Blair moved the Labour Party towards the centre of British politics, using the term 'New Labour' to distinguish his policies of support for the market economy from the party's previous rigid adherence to nationalisation. He has referred to his policy as 'modern social democracy' and 'the third way'. Critics on the left feel that he has compromised the principles of the founders of the Labour party, and that the Blair government has moved too far to the right, placing insufficient emphasis on traditional Labour priorities such as the redistribution of wealth.
[...] Davis is not best known as a great speech giver and after a pitch telling the party to "walk tall" the odds against his winning lengthened. In the first ballot of Conservative MPs on 18 October 2005, Davis came top with 62 votes. However, this was less than the number of his declared supporters and was, therefore, seen as a setback. The elimination of Kenneth Clarke left the bookmakers' favourite, David Cameron, without a rival on the centre of the party. [...]
[...] This database is planned to perform a key role in the delivery of Government services over the Internet in the future. The cards and database will record biometric data, including fingerprints, digitised facial scan & iris scan. It is expected that by 2013 up to 80% of the working population will have some kind of biometric identity document, with the cards becoming compulsory then. Although the focus of the proposal is on the identity cards themselves, not least in the title of the Bill, it is the National Identity Register database that is the key component. [...]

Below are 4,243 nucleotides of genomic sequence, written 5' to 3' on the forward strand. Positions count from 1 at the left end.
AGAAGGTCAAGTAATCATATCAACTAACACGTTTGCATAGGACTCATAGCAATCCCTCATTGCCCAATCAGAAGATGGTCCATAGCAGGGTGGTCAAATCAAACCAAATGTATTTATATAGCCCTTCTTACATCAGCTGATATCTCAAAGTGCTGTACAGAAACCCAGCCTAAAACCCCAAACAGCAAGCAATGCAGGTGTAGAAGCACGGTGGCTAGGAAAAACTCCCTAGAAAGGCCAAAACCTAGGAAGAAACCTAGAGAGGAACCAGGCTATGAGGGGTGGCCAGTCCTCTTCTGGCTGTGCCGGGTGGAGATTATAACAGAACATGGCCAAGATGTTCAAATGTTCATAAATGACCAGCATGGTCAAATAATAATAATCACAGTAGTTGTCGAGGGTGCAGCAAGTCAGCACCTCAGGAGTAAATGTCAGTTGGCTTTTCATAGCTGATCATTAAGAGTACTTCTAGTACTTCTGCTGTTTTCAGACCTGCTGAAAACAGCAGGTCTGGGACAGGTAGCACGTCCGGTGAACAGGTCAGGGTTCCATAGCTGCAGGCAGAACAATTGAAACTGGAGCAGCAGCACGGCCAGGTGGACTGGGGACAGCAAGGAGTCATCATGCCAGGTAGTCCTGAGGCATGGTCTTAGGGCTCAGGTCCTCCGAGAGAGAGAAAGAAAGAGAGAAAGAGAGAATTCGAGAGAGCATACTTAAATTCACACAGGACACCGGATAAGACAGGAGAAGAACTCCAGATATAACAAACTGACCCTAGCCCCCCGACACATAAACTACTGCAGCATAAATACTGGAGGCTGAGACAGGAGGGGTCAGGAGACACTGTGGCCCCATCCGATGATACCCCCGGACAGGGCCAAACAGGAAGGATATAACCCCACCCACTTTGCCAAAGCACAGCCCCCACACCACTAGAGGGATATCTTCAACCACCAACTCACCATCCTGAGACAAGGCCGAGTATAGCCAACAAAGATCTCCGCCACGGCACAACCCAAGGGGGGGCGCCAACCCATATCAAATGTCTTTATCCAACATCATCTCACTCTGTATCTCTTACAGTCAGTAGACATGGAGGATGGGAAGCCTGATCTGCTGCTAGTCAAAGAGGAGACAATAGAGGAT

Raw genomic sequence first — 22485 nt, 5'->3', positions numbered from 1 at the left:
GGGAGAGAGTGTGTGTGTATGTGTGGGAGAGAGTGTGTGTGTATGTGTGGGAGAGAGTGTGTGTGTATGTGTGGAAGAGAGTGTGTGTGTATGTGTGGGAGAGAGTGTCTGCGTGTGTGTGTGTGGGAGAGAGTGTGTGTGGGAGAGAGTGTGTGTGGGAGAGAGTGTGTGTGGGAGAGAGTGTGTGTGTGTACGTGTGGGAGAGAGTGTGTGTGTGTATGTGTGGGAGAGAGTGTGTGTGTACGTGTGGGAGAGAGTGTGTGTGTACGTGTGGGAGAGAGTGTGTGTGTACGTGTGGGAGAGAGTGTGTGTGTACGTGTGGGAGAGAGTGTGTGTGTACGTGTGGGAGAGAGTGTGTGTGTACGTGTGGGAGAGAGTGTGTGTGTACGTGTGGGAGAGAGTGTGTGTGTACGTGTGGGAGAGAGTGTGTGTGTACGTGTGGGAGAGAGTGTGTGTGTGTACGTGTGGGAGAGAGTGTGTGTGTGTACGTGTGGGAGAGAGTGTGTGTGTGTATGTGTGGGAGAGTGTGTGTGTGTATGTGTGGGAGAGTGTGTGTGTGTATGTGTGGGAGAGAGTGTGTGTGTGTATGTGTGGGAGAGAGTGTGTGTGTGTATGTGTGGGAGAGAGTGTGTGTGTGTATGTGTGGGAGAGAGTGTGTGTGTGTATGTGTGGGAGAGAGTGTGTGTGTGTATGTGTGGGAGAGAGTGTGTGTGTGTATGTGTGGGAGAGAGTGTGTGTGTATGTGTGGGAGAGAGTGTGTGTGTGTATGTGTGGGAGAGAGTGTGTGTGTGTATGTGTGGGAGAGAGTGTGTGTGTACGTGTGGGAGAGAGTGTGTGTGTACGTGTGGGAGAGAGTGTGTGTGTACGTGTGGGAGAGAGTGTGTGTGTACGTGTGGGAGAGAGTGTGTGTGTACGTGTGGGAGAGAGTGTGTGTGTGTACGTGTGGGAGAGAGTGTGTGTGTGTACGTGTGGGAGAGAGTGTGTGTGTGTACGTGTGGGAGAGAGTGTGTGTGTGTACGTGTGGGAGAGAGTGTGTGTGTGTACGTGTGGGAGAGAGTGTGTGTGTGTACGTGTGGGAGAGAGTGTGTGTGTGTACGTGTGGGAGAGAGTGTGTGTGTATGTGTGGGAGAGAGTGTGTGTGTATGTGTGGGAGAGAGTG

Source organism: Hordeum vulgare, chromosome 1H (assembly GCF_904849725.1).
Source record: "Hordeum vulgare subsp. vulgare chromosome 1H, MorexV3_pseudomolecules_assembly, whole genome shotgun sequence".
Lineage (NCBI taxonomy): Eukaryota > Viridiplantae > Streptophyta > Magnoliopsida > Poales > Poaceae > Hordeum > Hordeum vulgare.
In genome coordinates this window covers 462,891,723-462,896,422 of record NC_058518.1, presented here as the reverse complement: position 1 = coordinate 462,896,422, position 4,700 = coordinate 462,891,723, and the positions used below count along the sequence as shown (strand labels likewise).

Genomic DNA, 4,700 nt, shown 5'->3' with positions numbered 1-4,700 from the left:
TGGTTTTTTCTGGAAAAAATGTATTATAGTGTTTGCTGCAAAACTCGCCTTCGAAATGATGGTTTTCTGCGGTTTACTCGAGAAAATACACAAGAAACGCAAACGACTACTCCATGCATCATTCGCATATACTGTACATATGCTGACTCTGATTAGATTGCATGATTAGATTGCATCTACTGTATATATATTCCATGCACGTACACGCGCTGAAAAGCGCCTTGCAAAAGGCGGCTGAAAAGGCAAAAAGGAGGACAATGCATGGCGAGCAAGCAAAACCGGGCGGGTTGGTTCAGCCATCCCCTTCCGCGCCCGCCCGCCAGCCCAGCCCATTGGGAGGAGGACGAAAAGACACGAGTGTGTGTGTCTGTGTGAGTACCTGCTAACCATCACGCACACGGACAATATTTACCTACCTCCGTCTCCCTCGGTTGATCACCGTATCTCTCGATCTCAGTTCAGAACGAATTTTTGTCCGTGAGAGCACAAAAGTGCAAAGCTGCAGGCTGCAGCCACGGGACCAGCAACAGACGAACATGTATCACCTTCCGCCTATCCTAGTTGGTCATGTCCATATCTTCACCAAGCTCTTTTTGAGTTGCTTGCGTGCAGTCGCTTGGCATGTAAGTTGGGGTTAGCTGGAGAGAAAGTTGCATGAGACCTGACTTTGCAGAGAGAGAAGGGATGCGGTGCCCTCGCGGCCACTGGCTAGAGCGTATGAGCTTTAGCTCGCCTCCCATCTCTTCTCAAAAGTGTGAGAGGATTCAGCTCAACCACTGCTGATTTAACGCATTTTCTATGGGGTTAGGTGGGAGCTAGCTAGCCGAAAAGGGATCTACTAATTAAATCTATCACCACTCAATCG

[...] The state of the political field in Great-Britain 1. Strategies of parties Labour Party (356 seats fewer than in 2001) - led by Tony Blair Tony Blair, Prime Minister, brought Labour into power with a landslide victory in the 1997 general election, only person to have led the party to three consecutive general election victories. Blair moved the Labour Party towards the centre of British politics, using the term "New Labour" to distinguish his policies of support for the market economy from the party's previous rigid adherence to nationalisation. [...]
[...] It is an Act of Parliament that introduces a public "right to know" in relation to public bodies. The act implements a manifesto commitment of the Labour Party in the 1997 general election. The final version of the act is believed to have been diluted from that proposed while Labour was in opposition. The full provisions of the act came into force on 1 January 2005. The act itself is Crown copyright but can be found at the Web site of the Stationery Office. [...]
[...] The details were announced after the London bombings. The Irish Government confirmed that discussions with British counterparts have been ongoing for some time. The main motivation of this is the Common Travel Area and proximity of Northern Ireland. In July 2005 the UK indicated that it would use its European Union Presidency (July-December 2005) to develop moves towards a Europe-wide biometric ID scheme Terrorism Act 2000 The Terrorism Act 2000 is a current United Kingdom Act of Parliament - "An Act to make provision about terrorism; and to make temporary provision for Northern Ireland about the prosecution and punishment of certain offences, the preservation of peace and the maintenance of order." It supersedes and repeals the Prevention of Terrorism (Temporary Provisions) Act 1989 and the Northern Ireland (Emergency Provisions) Act 1996. [...]
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